Broad attitudes and traits and case specific approach

26

Define the broad attitudes and traits approach to jury selection

This method examines broad attitudes and traits, for example, using surveys such as the Juror Bias Scale a researcher may be able to
identify jurors who hold pro-defence versus pro-prosecution attitudes.

27

Describe the case specific approach to jury selection

Specific attitudes of relevance to a particular case (you will ask a whole series of questions relevant to the case and demographic questions, the defence team knows what kind of people they are looking for and they select based on answers)

28

What approaches can be used to study juror/jury behaviour?

Interviews with jurors (US) not possible in Canada
Archival records Simulation techniques (most common)
Field studies

29

Describe how we study jury's through archives

Records of trials, such as transcripts and police interviews, can be reviewed to uncover relationships among variables. The strength of this methodology is similar to post trial interviews in that external validity is high, A weakness is the inability to determine cause-and-effect relationships.. The researcher is limited to the data in the archive and unable to collect more, and unaware of the reliability of the information

30

Describe simulation studies

Simulation studies are one of the most common methodologies. Researchers stimulate a trial by using a written, audio or video format. Participants are provided with trial info and the researcher can manipulate or vary this info. Possible IV's: age of witness, race of defendant. Following trial, participants are asked to respond individually (juror) or in groups (jury) and asked to render a verdict. High internal validity, meaning they can establish cause and effect. Limits external validity. and are university students which limits generalizability.

31

Describe Field studies

Involves using actual jurors while they are serving on jury duty, so cooperation from the courts and jurors is required. Researchers are able to observe variables of interest as they are occurring. High external validity.Limitations: receiving approval from courts can be difficult., and low internal validity.

32

What is deliberation?

When jury members discuss the evidence privately among themselves to reach a verdict that is then provided to the court.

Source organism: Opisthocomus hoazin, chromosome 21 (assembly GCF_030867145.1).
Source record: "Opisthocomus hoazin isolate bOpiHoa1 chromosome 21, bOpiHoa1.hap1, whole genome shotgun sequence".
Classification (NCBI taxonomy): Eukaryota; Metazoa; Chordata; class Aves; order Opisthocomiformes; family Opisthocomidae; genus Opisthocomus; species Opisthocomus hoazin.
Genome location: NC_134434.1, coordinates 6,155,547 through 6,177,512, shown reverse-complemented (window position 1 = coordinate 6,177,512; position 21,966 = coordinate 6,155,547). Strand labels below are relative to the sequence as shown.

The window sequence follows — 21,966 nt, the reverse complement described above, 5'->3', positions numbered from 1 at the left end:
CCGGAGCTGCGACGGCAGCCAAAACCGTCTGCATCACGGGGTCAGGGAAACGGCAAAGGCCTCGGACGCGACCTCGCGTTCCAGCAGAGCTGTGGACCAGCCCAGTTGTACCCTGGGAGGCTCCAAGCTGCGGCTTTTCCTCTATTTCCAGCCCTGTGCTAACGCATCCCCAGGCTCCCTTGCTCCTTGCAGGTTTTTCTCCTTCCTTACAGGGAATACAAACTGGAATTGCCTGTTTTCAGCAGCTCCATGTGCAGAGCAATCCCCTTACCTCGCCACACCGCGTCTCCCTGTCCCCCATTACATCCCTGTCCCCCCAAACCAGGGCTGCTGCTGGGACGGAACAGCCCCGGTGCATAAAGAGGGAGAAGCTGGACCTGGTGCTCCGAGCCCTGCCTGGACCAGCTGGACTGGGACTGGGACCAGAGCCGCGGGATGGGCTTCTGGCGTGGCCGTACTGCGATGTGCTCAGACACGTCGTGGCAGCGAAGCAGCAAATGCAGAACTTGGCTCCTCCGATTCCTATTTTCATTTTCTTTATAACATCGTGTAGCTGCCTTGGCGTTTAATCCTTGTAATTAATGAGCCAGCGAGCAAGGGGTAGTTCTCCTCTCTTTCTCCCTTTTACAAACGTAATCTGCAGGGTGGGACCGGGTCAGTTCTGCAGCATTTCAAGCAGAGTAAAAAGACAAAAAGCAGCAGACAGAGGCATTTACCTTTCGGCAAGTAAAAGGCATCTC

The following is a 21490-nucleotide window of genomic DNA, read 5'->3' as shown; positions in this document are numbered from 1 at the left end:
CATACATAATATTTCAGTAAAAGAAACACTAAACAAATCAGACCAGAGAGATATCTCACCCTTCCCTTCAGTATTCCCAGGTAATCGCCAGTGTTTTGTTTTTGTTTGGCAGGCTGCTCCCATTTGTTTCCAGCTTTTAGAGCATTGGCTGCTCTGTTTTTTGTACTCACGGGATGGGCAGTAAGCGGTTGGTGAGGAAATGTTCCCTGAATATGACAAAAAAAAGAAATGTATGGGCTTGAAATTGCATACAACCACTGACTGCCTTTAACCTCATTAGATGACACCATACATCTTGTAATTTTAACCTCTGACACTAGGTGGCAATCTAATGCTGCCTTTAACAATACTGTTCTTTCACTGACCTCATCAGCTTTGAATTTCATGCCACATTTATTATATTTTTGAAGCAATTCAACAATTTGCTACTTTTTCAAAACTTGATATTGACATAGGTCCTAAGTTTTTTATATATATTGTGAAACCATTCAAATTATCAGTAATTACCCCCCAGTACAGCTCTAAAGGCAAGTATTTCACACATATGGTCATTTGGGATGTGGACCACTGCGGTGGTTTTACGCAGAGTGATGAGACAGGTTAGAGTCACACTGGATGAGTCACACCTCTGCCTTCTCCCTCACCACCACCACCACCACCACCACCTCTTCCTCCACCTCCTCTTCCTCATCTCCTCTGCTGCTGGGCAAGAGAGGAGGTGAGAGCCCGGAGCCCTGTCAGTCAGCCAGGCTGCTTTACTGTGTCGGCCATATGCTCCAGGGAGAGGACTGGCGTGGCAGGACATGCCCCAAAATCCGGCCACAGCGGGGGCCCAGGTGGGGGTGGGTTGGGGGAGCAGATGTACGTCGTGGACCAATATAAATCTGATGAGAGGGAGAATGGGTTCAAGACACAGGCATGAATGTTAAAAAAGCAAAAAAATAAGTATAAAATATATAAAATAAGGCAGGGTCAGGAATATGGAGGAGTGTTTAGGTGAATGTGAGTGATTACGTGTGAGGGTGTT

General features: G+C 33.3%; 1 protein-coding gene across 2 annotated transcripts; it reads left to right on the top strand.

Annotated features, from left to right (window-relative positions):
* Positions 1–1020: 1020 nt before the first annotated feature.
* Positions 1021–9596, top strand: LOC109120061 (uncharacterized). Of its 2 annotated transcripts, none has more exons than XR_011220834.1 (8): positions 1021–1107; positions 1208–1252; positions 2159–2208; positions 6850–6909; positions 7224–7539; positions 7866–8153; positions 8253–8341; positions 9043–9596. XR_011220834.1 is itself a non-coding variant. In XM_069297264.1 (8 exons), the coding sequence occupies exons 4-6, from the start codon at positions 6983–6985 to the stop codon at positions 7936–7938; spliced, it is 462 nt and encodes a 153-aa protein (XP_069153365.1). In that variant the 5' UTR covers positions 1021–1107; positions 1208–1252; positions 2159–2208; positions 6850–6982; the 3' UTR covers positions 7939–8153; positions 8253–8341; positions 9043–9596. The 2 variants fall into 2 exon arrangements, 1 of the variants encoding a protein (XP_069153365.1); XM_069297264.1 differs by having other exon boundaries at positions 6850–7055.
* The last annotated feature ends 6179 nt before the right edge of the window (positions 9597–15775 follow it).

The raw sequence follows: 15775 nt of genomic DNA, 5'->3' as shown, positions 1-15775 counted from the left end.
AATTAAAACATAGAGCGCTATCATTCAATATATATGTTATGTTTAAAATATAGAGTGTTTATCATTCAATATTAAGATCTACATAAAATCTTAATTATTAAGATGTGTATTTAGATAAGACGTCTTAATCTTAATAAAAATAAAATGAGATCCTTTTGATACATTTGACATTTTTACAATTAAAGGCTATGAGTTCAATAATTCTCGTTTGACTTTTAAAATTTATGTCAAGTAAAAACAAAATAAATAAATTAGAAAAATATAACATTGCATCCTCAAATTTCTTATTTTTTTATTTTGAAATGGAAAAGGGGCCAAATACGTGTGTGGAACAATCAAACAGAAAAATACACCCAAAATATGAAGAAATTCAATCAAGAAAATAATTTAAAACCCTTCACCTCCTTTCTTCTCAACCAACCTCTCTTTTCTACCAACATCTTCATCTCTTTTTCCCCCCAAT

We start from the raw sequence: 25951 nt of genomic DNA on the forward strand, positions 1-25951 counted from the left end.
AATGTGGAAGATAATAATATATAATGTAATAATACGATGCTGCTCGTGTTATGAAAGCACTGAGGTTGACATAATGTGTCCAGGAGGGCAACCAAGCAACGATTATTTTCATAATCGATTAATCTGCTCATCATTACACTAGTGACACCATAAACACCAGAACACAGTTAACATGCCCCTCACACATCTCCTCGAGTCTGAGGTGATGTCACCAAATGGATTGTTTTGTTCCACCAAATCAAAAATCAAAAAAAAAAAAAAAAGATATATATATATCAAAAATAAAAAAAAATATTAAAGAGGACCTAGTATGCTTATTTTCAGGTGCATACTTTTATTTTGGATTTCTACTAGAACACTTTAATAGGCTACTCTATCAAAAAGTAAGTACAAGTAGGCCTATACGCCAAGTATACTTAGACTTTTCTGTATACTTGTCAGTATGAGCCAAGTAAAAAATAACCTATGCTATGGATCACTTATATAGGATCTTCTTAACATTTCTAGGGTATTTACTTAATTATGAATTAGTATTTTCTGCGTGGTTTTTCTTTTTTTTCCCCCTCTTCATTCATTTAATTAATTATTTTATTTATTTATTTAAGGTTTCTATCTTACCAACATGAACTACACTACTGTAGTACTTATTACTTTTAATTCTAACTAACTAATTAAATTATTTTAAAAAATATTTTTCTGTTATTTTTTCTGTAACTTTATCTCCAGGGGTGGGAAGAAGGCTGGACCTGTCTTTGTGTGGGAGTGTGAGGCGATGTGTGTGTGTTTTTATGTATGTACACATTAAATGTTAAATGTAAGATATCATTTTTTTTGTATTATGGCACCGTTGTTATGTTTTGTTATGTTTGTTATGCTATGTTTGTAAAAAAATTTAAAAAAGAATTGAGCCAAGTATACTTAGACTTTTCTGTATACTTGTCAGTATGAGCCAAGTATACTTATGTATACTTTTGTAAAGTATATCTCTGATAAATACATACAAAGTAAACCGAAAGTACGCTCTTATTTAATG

33

What are the two aids jurors can use while they listen to the evidence?

Note taking and Asking questions

34

Describe the mathematical models

They view Jurors as conducting a set of mental calculations regarding the importance and strength of each piece of evidence. A guilty or not guilty verdict is determined by the outcome of all the calculations for the relevant evidence .Advantage: precise and testable
Disadvantage not realistic or intuitively appealing. Does not predict very well or reflect how juries make decisions.

35

What is an example of a mathematical model?

Kassin and wrightsman: Verdict is the result of 2 judgements
1) Likelihood of commission (DNA + no alibi + witness)
2) Threshold of reasonable doubt (Likelihood of commission (LOC) > Threshold of reasonable doubt (TRD) --> Guilty verdict) (LOC < TRD--> innocent verdict)

36

What is the explanation based model?

Explanation models suggest that evidence is organized into a coherent whole.

37

Describe Pennington and Hastie's story model

They proposed that jurors are active at understanding and processing the evidence. Jurors interpret and elaborate on the eveidence and make causal connections creating a story structure. These "stories" are compared with each verdict option presented by the judge. The verdict option that is most consistent with the story is the verdict reached.

38

Whats a disadvantage of the story model?

Jurors individual differences influence the story construction process, they bring in their personal experiences, knowledge, beliefs and attitudes when constructing their stories.

39

What is the directors cut model and story sampling model?

Devine proposed a integrative multi level decision making model that incorporates two levels: juror decision making and jury decision making. The directors cut model is decision making at the individual level and proposes that jurors use evidence presented at trial to form a narrative. The story sampling model is when the jurors share their stories of the information with other jurors.

40

What is polarization?

A phenomenon that occurs when individuals tend to become more extreme in their initial position following a group discussion.

41

What is leniency bias?

When jurors move toward greater leniency during deliberations.

42

What is a hung jury?

A jury that cannot reach a unanimous verdict

43

Influences on jury decision making

Actual trial evidence, The way evidence is presented, Belief of jurors, Attitudes towards crimes/criminal, Presence of expert witnesses, Comprehension of trial, comprehension aids (like note taking, asking questions and pre trial instructions)

44

What are other influential factors?

Size of jury (12 person jury vs. 6, 12 person in Canada), The decision rule (we have unanimous decision rules)

45

What is the challenge for cause process?

Jurors are asked questions (5 or so) and only the prospective jurors state of mind can be examined, lawyers arent allowed to ask about backgrounds/personalities. In canada, the process begins with two individuals being selected from the jury pool and are sworn to act as triers, a third person is selected to be a prospective juror, the lawyers or judge question the prospective juror while the two triers listen. the triers then discuss to reach a unaminous decision about whether the juror is impartial. iF the juror is not approved they are dismissed and another person comes, if they are approved they become the first jury member, then this first juror acts as a trier for the second juror (jurors 1 and 2 act as triers for juror 3 etc)